I have been looking over my power graphs to see how my system has been performing and I noticed an obvious 'cap' at 3.6kW. Some googling has informed me of the G83/1 and G59/2 standards brought in around a year ago which on checking, my system is set to the 'correct' G83/1 standard limiting at 3.6kW to keep under the allowed 16A export.
I can understand this 3.6kW limit for a 230V house, but I have only ever seen my house the lowest at 238V, more normally 242 - 245V and sometimes slightly higher when the solar system is going well (I've had power issue's in the past so keep an eye on the voltage levels with both an 'easy view' plug in power meter aswell as occasionally checking with a Fluke 75). So as I thought I had bought a 3.84kW system, can anyone see any issue's if I change settings to the G59/2 as it still is going through the 16A mcb, and the base house load is minimum of 200W which removes some export Watts - the Power One 3.6 even limits it to 4kW anyway. Even exporting the specified 3.84kW @ 240V is still only 16A (less at the more usual 245V), so can anyone see any issue's if I change the settings to G59/2? I'd doubt it'd reach sustained >16A to cause the mcb to trip.
I know it's not massive amounts of power, but it's both principle aswell as trying to get the most out of a system I thought I'd paid for.
I expect in practise it would work fine, but when the system was installed the installers had to abide by a set of regulations and installation processes/procedures, these are dictated generally by the DNO (electric operator) which place the 16A limits I believe.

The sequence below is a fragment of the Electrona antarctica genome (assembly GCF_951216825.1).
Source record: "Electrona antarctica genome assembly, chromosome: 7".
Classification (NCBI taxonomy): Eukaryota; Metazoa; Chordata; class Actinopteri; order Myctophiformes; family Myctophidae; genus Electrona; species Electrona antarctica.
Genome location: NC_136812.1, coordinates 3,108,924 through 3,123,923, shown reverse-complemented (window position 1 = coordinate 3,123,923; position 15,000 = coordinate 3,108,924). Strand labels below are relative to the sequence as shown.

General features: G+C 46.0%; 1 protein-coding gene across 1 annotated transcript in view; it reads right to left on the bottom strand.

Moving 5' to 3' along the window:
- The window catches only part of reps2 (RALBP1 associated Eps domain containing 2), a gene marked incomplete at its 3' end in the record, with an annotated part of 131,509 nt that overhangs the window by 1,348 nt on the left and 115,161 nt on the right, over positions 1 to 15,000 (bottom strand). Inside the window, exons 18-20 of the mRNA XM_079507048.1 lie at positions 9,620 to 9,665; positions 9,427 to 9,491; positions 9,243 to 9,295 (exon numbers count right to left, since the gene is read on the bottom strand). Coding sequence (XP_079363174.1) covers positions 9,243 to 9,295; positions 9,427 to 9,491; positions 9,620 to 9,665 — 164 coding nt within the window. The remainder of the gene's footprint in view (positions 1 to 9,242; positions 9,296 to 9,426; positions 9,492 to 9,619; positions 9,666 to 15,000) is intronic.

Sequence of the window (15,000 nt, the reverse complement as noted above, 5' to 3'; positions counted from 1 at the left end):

Thanks for your thoughts on this Stuart
I'm thinking that the only difference at the inverter between G83 and G59 settings is the 3.6kW limitation. I'll get home in about 10 days so will give it a try then.
You should not change the setting to G59, they have different disconnection times and under/over voltage frequencey settings which may cause problems tothe DNO network.
G59 is not just 'anything above 16Amps, but quite a different set of protection settings and you should put an application to the DNO before using G59 settings, and thay may not allow you to.
Once permission has been given and the setting have been changed, the DNO will require a set of G59 test to be made with a witness present (that they will send) at your expense. = you will proberbly also need a G59 relay to the grid too.
If you change the setting and not have witness test results and/or G59 relay, and something goes wrong, you could be in for a very big bill!
Having a 3.84kwp of panels on a 3.6kw inverter is more than acceptable and will help optimize your yeild.
Hope this advise helps you make a sensible decision before playing around with your inverter!
I guess what little that I could gain does not justify any risk/hassles then. I'll leave it alone on G83.
Open-source tools for energy monitoring and analysis. This project uses the GNU General Public Licence